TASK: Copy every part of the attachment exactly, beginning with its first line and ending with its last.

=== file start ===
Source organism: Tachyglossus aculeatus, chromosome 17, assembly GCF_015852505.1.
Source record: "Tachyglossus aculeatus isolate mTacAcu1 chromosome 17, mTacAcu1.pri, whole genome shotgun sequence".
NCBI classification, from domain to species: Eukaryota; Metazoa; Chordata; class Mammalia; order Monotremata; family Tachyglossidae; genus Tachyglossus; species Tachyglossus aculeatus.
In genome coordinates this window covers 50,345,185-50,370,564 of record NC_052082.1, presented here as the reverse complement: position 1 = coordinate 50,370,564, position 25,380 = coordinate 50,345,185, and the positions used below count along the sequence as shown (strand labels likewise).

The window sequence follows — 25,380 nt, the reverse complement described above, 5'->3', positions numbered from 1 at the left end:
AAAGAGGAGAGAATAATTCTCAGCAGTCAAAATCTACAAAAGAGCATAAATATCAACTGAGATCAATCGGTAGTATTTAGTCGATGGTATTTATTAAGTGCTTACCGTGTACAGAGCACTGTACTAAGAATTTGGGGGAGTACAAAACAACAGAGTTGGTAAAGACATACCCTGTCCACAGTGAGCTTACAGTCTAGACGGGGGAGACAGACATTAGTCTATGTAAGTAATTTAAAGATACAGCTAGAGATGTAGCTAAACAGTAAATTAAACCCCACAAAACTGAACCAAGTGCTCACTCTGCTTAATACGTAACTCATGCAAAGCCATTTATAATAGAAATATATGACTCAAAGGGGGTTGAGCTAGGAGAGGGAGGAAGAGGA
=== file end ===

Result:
Source organism: Tachyglossus aculeatus, chromosome 17, assembly GCF_015852505.1.
Source record: "Tachyglossus aculeatus isolate mTacAcu1 chromosome 17, mTacAcu1.pri, whole genome shotgun sequence".
NCBI classification, from domain to species: Eukaryota; Metazoa; Chordata; class Mammalia; order Monotremata; family Tachyglossidae; genus Tachyglossus; species Tachyglossus aculeatus.
In genome coordinates this window covers 50,345,185-50,370,564 of record NC_052082.1, presented here as the reverse complement: position 1 = coordinate 50,370,564, position 25,380 = coordinate 50,345,185, and the positions used below count along the sequence as shown (strand labels likewise).

The window sequence follows — 25,380 nt, the reverse complement described above, 5'->3', positions numbered from 1 at the left end:
AAAGAGGAGAGAATAATTCTCAGCAGTCAAAATCTACAAAAGAGCATAAATATCAACTGAGATCAATCGGTAGTATTTAGTCGATGGTATTTATTAAGTGCTTACCGTGTACAGAGCACTGTACTAAGAATTTGGGGGAGTACAAAACAACAGAGTTGGTAAAGACATACCCTGTCCACAGTGAGCTTACAGTCTAGACGGGGGAGACAGACATTAGTCTATGTAAGTAATTTAAAGATACAGCTAGAGATGTAGCTAAACAGTAAATTAAACCCCACAAAACTGAACCAAGTGCTCACTCTGCTTAATACGTAACTCATGCAAAGCCATTTATAATAGAAATATATGACTCAAAGGGGGTTGAGCTAGGAGAGGGAGGAAGAGGA